Of course, git is essential in any software development, but getting a backup and versioning strategy sorted early on is a real plus. One thing I was fortunate enough to be able to do is build a second PC with a GPU, from spare parts that were being thrown away. This box could run all the experiments whilst I designed and tested new nets on the main machine. Keeping track of all these running experiments with trello seemed to work quite well, especially when we began to use cloud services, in addition to my home box.
Zotero is essential for anyone doing this sort of thing. Honestly, I don’t know why anyone would use anything else if I’m honest. It’s free, exports to all major bibliography formats, has an excellent Android client you can use to read your papers in a comfy chair, and is easy to use. Forget Mendeley, Endnote and all that crap. And no, I don’t work for Zotero :P
Using a time tracking application on my second machine helped too! It can be easy, if you are me, to lose track of time or overestimate the amount of time you’ve spent. I know a few freelance folks who keep track of time with pomodoro affairs and what not but I use a program that allows me to keep time spent against particular projects.
Finally, turning off email, twitter, facebook or anything like that is a must! Keeping such distractions out however you can seemed to help me.
Other folks can really help
One of the problems is I’m a computer scientist coming at the biological sciences with no prior experience! It can be all too easy to fall back on what you already know and the ways you do things. Speaking to folks and talking about your research with others is a really valuable thing to do.
These communities might not always be in your lab or even your university or subject. I found that the London Biohackspace was really helpful in understanding a couple of algorithms I couldn’t quite get my head around.
When you are working remotely this can be really tricky and it took it’s toll on me I’d say. If I did this again, I’d probably seek out some more local groups I could go and visit to talk about my work. I did attempt to talk at a conference about my work but it came at a really bad time and I had to pull out. It’s a shame really, but it’s definitely a good idea to speak to other professionals when you can, even if it’s not something you enjoy doing. Even a little will help.
Setting up a routine with your supervisor is very important. Despite the distance and timezone difference I was upfront with my supervisor and we spoke every two weeks without fail. Getting a list of questions and thoughts before your meeting is a good idea as supervisor time is quite valuable.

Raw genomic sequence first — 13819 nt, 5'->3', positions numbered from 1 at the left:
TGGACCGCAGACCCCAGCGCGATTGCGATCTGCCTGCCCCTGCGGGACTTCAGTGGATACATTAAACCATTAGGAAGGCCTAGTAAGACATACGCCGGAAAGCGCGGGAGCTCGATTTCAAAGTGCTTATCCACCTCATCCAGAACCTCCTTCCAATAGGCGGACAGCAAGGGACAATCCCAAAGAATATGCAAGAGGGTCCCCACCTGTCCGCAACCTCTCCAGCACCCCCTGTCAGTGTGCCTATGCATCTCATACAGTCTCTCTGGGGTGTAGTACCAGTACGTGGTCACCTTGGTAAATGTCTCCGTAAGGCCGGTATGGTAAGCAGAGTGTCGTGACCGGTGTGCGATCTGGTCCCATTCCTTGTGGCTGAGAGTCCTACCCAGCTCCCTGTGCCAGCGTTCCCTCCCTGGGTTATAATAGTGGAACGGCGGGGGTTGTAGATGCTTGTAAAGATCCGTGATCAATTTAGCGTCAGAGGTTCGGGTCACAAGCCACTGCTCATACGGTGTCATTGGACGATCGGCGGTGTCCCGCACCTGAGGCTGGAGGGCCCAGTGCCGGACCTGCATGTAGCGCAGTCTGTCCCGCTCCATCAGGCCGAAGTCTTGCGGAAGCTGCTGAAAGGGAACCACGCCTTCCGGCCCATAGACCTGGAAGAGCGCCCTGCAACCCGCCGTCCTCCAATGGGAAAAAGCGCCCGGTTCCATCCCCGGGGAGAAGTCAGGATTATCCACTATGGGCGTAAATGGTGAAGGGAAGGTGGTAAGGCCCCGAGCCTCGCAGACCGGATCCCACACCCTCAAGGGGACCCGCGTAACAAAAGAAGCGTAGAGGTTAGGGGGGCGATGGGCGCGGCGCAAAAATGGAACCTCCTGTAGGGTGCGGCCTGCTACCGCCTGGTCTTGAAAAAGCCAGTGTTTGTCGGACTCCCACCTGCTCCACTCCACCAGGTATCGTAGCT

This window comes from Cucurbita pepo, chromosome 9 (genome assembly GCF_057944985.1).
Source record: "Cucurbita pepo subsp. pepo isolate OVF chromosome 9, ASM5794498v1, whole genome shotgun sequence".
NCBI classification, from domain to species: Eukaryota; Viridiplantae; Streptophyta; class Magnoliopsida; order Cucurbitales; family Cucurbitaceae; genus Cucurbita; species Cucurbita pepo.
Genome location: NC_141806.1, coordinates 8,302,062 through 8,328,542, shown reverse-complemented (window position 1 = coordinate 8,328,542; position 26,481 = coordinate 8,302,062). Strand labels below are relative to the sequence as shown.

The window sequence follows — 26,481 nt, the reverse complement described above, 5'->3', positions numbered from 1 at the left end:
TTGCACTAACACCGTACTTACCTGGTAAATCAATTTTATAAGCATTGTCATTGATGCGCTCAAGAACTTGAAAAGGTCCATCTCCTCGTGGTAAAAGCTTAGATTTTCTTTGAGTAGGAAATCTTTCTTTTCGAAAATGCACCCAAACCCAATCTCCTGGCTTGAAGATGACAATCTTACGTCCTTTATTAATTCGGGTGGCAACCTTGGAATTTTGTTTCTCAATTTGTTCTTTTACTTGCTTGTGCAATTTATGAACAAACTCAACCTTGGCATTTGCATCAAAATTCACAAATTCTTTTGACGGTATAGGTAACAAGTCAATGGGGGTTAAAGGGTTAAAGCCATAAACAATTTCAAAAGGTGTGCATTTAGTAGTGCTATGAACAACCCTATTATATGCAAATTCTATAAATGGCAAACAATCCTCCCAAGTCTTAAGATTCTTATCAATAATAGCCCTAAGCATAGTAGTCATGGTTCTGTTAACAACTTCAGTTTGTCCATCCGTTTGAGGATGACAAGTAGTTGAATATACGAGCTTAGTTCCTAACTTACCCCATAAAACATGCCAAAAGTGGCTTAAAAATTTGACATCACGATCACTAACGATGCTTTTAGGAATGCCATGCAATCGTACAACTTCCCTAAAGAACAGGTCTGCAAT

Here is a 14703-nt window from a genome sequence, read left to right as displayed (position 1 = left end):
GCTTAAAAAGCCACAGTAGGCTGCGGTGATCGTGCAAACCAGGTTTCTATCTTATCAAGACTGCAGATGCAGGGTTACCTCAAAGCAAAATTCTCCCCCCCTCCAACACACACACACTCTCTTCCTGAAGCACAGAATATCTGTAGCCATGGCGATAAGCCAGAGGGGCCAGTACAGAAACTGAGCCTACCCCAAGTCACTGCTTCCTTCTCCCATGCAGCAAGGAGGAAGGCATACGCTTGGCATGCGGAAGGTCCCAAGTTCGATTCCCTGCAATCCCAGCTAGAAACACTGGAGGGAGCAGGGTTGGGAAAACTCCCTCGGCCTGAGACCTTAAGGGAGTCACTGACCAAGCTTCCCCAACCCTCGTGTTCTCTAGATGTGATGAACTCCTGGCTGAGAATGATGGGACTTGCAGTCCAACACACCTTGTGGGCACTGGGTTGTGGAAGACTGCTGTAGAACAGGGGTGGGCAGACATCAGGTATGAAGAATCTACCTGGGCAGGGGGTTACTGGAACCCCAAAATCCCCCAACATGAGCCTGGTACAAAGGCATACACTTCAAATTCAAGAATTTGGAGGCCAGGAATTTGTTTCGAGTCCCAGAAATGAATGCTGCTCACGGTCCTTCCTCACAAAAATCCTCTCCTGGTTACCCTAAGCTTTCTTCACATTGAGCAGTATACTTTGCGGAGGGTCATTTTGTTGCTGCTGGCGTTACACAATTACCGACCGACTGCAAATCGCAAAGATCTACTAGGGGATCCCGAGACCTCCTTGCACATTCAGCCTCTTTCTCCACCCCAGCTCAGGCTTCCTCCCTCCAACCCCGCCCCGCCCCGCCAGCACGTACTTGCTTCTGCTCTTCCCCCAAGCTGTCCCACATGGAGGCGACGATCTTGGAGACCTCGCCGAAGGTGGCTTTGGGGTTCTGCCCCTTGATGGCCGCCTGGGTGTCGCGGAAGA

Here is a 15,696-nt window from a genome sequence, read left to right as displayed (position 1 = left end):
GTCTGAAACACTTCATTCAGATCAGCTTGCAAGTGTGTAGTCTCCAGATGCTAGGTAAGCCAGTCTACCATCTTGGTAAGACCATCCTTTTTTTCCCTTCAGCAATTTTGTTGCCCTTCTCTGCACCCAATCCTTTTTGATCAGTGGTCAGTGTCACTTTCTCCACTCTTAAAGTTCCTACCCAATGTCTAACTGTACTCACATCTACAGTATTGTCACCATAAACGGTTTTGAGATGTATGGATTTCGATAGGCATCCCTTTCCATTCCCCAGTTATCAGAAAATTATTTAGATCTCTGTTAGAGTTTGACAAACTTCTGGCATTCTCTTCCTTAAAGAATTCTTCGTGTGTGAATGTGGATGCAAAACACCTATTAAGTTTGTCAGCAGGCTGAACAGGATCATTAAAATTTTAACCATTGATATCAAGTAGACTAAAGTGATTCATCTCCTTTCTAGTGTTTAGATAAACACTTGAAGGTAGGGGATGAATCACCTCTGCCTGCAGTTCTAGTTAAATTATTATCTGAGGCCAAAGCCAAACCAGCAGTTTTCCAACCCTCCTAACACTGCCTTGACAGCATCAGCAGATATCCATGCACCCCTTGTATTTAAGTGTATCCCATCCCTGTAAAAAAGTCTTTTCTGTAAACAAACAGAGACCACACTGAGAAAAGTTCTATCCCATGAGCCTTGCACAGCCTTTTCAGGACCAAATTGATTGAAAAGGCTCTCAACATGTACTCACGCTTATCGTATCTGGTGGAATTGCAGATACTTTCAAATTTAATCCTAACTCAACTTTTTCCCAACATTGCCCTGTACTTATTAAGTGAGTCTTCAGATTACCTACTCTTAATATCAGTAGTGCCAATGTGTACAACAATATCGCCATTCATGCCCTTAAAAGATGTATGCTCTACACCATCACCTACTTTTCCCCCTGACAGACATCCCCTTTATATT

Save a lot of time for writing and write a lot
One of the tools I didn’t mention was my own wiki. I kept a diary throughout the project which came in useful towards the end. I saved a whole 4 months for writing and finishing, which is 33% of the total time. It sounds like a lot but I highly recommend it! I think, on reflection I’d have written parts of chapters as I went along.
People have recommended scrivener to me and I’ve tried it once. It’s pretty good but for this project I went full on Latex. Going forward I’d suggest a combination of both somehow, where one can organise one’s thoughts using scrivener first, then Latex just for layout. Sadly, scrivener doesn’t have a Linux client. One can get someway there with include files within latex but it is a little clunky. I’m open to alternatives on this one.
Doodling and keeping notes in some form of notebook is a good thing, but I did find that I never really referred to them that often. I think perhaps some mind-mapping software might be called for in the future. Keeping everything in your head all at once is impossible. Never overlook a good whiteboard, an empty wall and a large stack of post-it notes!
Choose well and enjoy it!
In the end, I spent a lot of time talking to different supervisors, trying to get a good balance between a project I liked, what the supervisor relationship might be like, and what the outcomes might be. I believe I chose quite well but I did have to do a lot of leg work to make that happen before anything got started. I’d say this is the number one tip. You do need to enjoy your project and that can be really hard to assess before you’ve even started but speaking to folks in person will get you quite far.
Birkbeck is a good university if you find yourself wanting to change tack and study whilst working. Aside from this, the structural biology group is very good and if you decide to go down a similar route, I can’t recommend them enough.
You’ll have down times, you have stresses and it won’t be easy at all. It can be a lonely place but there are moments that are just glorious! It’s an adventure!